Today was exceptional as he was just completely hyper. He normally gets a couple of hours exercise and about an hour's training all in. I agree completely about the training vs exercise. The pup trainer said exactly the same thig and I nnoticed a distinct difference. (sorry. back pain making my typing fuzzy!)
 

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Discussion Starter #6
Also, the dog has been a total gem with the boys' friends. They're 4 and 7 years old and they've both done some sit/wait training with him and given him some treats. He's asleep in his bed, untethered, while the boys are playing very noisily in the next room.

I have a strong suspicion that he has a bad day and I think everything's falling apart...I do tend to see every possible scenario with every event that happens, like a radio with every channel on.

Sorry about all this!"
 

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My dog was pretty much a 'teen' since i got him at 5 months! his original owners never taught him anything or gave him any boundaries and he was just SO hyper! i had questioned myself what i had gotten into :S

As hard as it is for you, routine is very important and it wasn't until i got into a real routine with my dog that he started to settle down. Also try to focus on mental stimulation as much as you can! My dog is 11 months old and he is getting a lot better and he is half german shepard so he is a big dog! it can last anything from a few months up to when he is about 2! :eek: just try to be patient with him and always remember that he will get better!!

With the recall, I use a whistle as i feel it works better when he is distracted. Every morning i take him to a local small park and focus purely on recall going back to the basics of getting his attention with the food and as he starts running i blow the whistle. Just like you are teaching it from scratch and this has helped! he still has the odd day where he runs off with other dogs, jumps on everyone and everything in site and i no longer exist!! But i just put a smile on my face and his lead! if anyone get the grump then he isn't my dog!! lol!!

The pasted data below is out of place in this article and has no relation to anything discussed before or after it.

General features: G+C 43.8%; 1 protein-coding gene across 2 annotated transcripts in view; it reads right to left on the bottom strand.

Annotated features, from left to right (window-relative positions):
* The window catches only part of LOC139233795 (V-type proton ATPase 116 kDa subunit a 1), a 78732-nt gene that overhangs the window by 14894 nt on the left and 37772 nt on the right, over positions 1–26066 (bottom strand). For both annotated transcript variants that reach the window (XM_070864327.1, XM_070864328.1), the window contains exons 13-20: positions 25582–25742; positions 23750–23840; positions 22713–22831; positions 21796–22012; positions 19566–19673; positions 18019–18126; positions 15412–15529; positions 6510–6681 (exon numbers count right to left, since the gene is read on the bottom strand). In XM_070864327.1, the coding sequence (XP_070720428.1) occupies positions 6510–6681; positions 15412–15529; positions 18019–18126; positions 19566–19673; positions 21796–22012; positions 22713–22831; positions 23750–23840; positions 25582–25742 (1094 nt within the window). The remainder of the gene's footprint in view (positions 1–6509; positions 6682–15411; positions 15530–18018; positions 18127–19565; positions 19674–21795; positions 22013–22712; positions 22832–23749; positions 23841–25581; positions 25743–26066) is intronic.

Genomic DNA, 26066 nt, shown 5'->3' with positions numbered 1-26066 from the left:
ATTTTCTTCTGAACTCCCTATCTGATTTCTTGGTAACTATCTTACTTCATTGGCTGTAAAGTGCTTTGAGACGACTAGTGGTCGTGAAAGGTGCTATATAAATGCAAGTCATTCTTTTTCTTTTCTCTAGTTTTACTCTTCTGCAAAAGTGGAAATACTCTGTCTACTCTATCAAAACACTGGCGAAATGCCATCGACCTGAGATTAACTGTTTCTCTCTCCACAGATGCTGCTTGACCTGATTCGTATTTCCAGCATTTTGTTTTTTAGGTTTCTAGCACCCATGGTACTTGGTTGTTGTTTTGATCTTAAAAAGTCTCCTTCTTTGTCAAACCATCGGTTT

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LOL Thanks. That helps.

I think you're both completely right about routine. I could give you a dozen examples of a perfect routine I could make for us right now. I also know that I can't do it.

It's an executive function issue. There is the knowledge (what I should do) and the ability to use the knowledge. I have the first but not the second.

I have lots of positive traits though! I just need to work out a way of compensating for the lack of routine, maybe?
 

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Lenny was pretty awful when he hit 6 months, and it certainly continued till he was a year or so (and it got slightly better as he got closer to one year).

Go back to treating him much like a puppy. For Lenny I went back to tethering and crating for breaks when I wanted to pull my hair out (he was given a king or similar toy of course, it wasn't a punishment but a break for us both). I increased the mental stimulation, and when possible did increase the physical exercise though that didn't seem as helpful as the mental stimulation. Clicker training saved my life lol (even though you don't have to clicker train, plenty of ways to train a dog as we all know) Restrict his freedoms until he has earned them back, set him up success in situations you think he can handle.

Remember: patience. If you can get past the 'terrible two' stage then everything else later on will be a breeze.

And I just want to say that Lenny doesn't have a very specific routine. I'm in college and my mom has a schedule that changes on a daily basis so between the two of us there are plenty of changes in the schedule. However, I find as long as the routine is fairly consistent then dogs do adjust.